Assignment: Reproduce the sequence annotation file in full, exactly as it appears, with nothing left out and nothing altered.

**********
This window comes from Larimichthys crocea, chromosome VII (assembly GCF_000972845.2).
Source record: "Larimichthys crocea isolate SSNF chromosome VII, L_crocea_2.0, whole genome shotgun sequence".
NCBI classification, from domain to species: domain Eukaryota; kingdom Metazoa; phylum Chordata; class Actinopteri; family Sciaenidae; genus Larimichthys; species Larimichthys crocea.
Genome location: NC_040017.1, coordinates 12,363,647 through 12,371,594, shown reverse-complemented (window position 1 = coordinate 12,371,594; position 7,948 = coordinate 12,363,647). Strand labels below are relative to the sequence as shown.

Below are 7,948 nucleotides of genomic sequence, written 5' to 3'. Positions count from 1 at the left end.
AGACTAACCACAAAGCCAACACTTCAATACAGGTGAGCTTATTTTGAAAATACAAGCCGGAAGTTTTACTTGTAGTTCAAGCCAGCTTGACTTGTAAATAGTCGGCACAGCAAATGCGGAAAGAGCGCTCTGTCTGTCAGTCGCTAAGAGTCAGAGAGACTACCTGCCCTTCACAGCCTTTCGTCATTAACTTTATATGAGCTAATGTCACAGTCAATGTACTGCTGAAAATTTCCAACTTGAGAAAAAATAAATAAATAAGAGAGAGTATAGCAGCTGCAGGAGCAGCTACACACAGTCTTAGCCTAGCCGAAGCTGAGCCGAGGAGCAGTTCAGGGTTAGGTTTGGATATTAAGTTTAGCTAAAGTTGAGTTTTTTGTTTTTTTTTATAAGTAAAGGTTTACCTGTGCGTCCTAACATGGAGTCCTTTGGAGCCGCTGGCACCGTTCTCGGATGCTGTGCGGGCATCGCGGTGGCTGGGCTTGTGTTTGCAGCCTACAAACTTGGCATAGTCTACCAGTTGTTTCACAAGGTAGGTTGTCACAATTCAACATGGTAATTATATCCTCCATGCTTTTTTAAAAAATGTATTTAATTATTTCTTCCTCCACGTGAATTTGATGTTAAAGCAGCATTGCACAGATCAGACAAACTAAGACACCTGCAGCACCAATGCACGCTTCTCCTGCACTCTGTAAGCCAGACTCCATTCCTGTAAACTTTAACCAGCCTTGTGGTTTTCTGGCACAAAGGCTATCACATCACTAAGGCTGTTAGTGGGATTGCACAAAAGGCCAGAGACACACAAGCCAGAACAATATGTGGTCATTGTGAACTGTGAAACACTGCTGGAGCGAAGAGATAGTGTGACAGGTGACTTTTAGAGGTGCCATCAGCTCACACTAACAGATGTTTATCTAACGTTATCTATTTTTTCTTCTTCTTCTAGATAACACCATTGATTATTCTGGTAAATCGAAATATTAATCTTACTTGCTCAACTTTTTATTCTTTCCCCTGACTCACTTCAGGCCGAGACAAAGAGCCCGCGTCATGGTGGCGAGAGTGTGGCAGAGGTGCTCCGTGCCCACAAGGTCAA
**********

This window comes from Larimichthys crocea, chromosome VII (assembly GCF_000972845.2).
Source record: "Larimichthys crocea isolate SSNF chromosome VII, L_crocea_2.0, whole genome shotgun sequence".
NCBI classification, from domain to species: domain Eukaryota; kingdom Metazoa; phylum Chordata; class Actinopteri; family Sciaenidae; genus Larimichthys; species Larimichthys crocea.
Genome location: NC_040017.1, coordinates 12,363,647 through 12,371,594, shown reverse-complemented (window position 1 = coordinate 12,371,594; position 7,948 = coordinate 12,363,647). Strand labels below are relative to the sequence as shown.

Below are 7,948 nucleotides of genomic sequence, written 5' to 3'. Positions count from 1 at the left end.
AGACTAACCACAAAGCCAACACTTCAATACAGGTGAGCTTATTTTGAAAATACAAGCCGGAAGTTTTACTTGTAGTTCAAGCCAGCTTGACTTGTAAATAGTCGGCACAGCAAATGCGGAAAGAGCGCTCTGTCTGTCAGTCGCTAAGAGTCAGAGAGACTACCTGCCCTTCACAGCCTTTCGTCATTAACTTTATATGAGCTAATGTCACAGTCAATGTACTGCTGAAAATTTCCAACTTGAGAAAAAATAAATAAATAAGAGAGAGTATAGCAGCTGCAGGAGCAGCTACACACAGTCTTAGCCTAGCCGAAGCTGAGCCGAGGAGCAGTTCAGGGTTAGGTTTGGATATTAAGTTTAGCTAAAGTTGAGTTTTTTGTTTTTTTTTATAAGTAAAGGTTTACCTGTGCGTCCTAACATGGAGTCCTTTGGAGCCGCTGGCACCGTTCTCGGATGCTGTGCGGGCATCGCGGTGGCTGGGCTTGTGTTTGCAGCCTACAAACTTGGCATAGTCTACCAGTTGTTTCACAAGGTAGGTTGTCACAATTCAACATGGTAATTATATCCTCCATGCTTTTTTAAAAAATGTATTTAATTATTTCTTCCTCCACGTGAATTTGATGTTAAAGCAGCATTGCACAGATCAGACAAACTAAGACACCTGCAGCACCAATGCACGCTTCTCCTGCACTCTGTAAGCCAGACTCCATTCCTGTAAACTTTAACCAGCCTTGTGGTTTTCTGGCACAAAGGCTATCACATCACTAAGGCTGTTAGTGGGATTGCACAAAAGGCCAGAGACACACAAGCCAGAACAATATGTGGTCATTGTGAACTGTGAAACACTGCTGGAGCGAAGAGATAGTGTGACAGGTGACTTTTAGAGGTGCCATCAGCTCACACTAACAGATGTTTATCTAACGTTATCTATTTTTTCTTCTTCTTCTAGATAACACCATTGATTATTCTGGTAAATCGAAATATTAATCTTACTTGCTCAACTTTTTATTCTTTCCCCTGACTCACTTCAGGCCGAGACAAAGAGCCCGCGTCATGGTGGCGAGAGTGTGGCAGAGGTGCTCCGTGCCCACAAGGTCAA